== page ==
As we reported last night, Rep. Trey Radel, who represents the 19th Congressional District in the Fort Myers-Naples area and calls himself the "Hip Hop Conservative," was arrested on October 29 for "unlawfully, knowingly and intentionally" possessing "a quantity of cocaine."
Now, new information has surfaced that says the arrest was made by an undercover FBI agent posing as a seller.
Agents were led to Radel, 37, after a dealer they had arrested told investigators that one of his clients was none other than the Hip Hop Conservative himself.
DEA officials set up a "buy and bust" operation that eventually nabbed them Radel.
A drug task force set up a buy with Radel, who bought the cocaine October 29.
FBI agents moved in and arrested him that night at his Washington apartment.
This was the last thing he tweeted on that night:
Had some fun, indeed!
Radel was charged with misdemeanor possession of cocaine in D.C. Superior Court on Tuesday. The charge carries a maximum of 180 days in prison and/or a $1,000 fine.
Radel released a statement from his office following the arraignment, expressing disappointment in himself and apologizing to his wife. Radel also says it was the "disease of alcoholism" that led him to the yeyo.
"Believe me, I am disappointed in myself," said part of the statement. "I stand ready to face the consequences of my actions. However, this unfortunate event does have a positive side. It offers me an opportunity to seek treatment and counseling. I know I have a problem and will do whatever is necessary to overcome it, hopefully setting an example for others struggling with this disease."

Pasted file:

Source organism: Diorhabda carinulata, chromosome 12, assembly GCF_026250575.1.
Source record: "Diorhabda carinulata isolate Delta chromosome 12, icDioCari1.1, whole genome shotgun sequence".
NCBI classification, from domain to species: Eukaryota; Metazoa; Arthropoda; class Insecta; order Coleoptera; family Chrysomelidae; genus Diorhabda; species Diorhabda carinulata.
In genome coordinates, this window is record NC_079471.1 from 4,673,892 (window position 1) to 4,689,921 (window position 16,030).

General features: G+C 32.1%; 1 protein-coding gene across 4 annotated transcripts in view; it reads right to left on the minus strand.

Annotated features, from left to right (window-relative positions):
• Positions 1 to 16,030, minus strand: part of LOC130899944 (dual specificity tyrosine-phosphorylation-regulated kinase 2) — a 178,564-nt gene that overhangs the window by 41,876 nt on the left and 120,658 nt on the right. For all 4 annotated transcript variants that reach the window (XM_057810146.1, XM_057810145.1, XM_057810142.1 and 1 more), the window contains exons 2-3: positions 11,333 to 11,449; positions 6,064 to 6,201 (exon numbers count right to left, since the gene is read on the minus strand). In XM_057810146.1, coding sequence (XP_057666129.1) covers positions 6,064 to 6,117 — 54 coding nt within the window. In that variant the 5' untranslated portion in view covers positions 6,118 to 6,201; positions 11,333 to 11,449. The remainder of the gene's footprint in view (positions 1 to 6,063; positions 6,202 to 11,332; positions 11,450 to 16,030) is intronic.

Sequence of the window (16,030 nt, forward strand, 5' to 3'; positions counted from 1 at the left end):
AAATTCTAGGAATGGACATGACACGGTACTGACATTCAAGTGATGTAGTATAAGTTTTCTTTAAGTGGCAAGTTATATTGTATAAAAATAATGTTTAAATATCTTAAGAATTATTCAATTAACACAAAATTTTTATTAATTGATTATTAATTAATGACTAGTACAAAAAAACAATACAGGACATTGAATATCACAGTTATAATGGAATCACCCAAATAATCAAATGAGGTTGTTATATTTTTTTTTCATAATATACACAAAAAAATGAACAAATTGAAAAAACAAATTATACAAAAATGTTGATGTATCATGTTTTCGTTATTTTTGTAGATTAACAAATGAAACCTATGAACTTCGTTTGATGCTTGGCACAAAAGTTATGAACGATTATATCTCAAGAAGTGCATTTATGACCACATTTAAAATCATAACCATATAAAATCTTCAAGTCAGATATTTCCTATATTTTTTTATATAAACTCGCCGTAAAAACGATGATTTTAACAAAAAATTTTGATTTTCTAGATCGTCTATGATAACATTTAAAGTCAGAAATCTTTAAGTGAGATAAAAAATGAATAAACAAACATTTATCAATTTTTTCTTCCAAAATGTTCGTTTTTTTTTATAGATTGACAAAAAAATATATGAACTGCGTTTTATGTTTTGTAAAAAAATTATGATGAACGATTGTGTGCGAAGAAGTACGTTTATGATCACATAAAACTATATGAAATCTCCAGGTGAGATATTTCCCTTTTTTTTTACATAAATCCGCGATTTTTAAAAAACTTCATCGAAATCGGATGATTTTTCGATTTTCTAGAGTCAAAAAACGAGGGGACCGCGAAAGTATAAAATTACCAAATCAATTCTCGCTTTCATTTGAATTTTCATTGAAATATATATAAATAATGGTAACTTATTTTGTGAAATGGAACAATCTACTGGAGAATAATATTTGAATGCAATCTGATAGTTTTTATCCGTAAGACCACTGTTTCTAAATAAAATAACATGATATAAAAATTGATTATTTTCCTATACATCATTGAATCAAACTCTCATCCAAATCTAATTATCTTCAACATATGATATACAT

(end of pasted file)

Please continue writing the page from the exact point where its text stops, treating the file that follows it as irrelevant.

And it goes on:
In between being elected in 2012 and, apparently, doing blow, Radel has spent the majority of his time wanting to possibly impeach Obama over gun-control laws and cosponsoring a bill with Marco Rubio that would keep people from getting punished by the government until the Obamacare website is fixed. He also voted against the deal that eventually ended the government shutdown.
Radel is scheduled to appear at 9 a.m. Wednesday before Judge Robert Tignor in District of Columbia Superior Court.
Send your story tips to the author, Chris Joseph.